You may want to watch some YouTube videos for the people that modify and repair Tesla’s to see if they change batteries out. The CT is going to change things for sure. An early Roadster or MS w last well and still do alright for battery capacity however it is smaller capacity and older technology than a new MS. Tesla does not do refreshes by year. If they see something they can improve they do it on the next vehicle on the production line, so the original MS is very different from the new MS and it is hard to track all the changes to it. The CT is going to have a large battery, however will you be able to take a 300kwh battery and put it in if the space is the same, in theory yes in practice it may mean pulling everywhere pack and replacing with a higher capacity pack or having to change every individual cell or maybe buy an aftermarket battery that fits. It is not a market that has had to exist yet but it may in the future.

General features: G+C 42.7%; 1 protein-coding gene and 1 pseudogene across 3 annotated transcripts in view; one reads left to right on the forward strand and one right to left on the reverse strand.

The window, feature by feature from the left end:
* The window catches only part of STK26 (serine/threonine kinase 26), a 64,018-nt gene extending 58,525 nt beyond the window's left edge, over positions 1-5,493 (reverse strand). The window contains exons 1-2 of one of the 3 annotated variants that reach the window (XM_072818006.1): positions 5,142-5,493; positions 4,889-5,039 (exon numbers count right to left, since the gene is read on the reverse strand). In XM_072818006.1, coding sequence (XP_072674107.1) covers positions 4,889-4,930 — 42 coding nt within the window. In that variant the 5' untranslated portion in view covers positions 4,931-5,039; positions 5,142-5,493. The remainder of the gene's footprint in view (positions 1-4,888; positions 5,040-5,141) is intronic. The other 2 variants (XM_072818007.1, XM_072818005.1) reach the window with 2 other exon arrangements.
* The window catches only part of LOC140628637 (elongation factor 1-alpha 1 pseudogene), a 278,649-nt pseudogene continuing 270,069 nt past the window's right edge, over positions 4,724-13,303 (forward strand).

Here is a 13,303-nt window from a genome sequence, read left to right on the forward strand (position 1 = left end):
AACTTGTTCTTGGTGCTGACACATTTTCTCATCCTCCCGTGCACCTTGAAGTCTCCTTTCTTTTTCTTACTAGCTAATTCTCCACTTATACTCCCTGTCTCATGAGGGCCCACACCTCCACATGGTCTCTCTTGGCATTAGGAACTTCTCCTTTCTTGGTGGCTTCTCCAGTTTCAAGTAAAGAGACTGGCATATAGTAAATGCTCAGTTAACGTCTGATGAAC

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I'd like to know if we have similar experiences with electronic vehicles. What's the cost and can the vehicle use newer, more efficient power sources as time progresses?
The difficulty is in all the computers, inverters and control electronics.

An ICE engine swap is easy, but what about smog controls? Does the OBDll still report accurately? Do the O2 sensors work? Will the transmission be strong enough to handle the improved engine? Does the differential ratio need to be changed?

In a similar vein, new battery technology may imply different voltages (many ICE trucks are now 24v instead of 12). New batteries will have different charge/discharge rates.

EVs are still in their infancy. Cars made today will be difficult to upgrade to gen 2, and I doubt will be able to retrofit to gen 3. By that I mean not economically viable, not that it can't be done.

At this point in their evolution, I don't think any manufacturer is making their vehicles future-proof (ICE or EV). There is simply no payback, and their guess of the future could be wrong anyway.

I'm pretty sure when the gigawatt suitcase size battery pack comes along, it will not be a simple retrofit.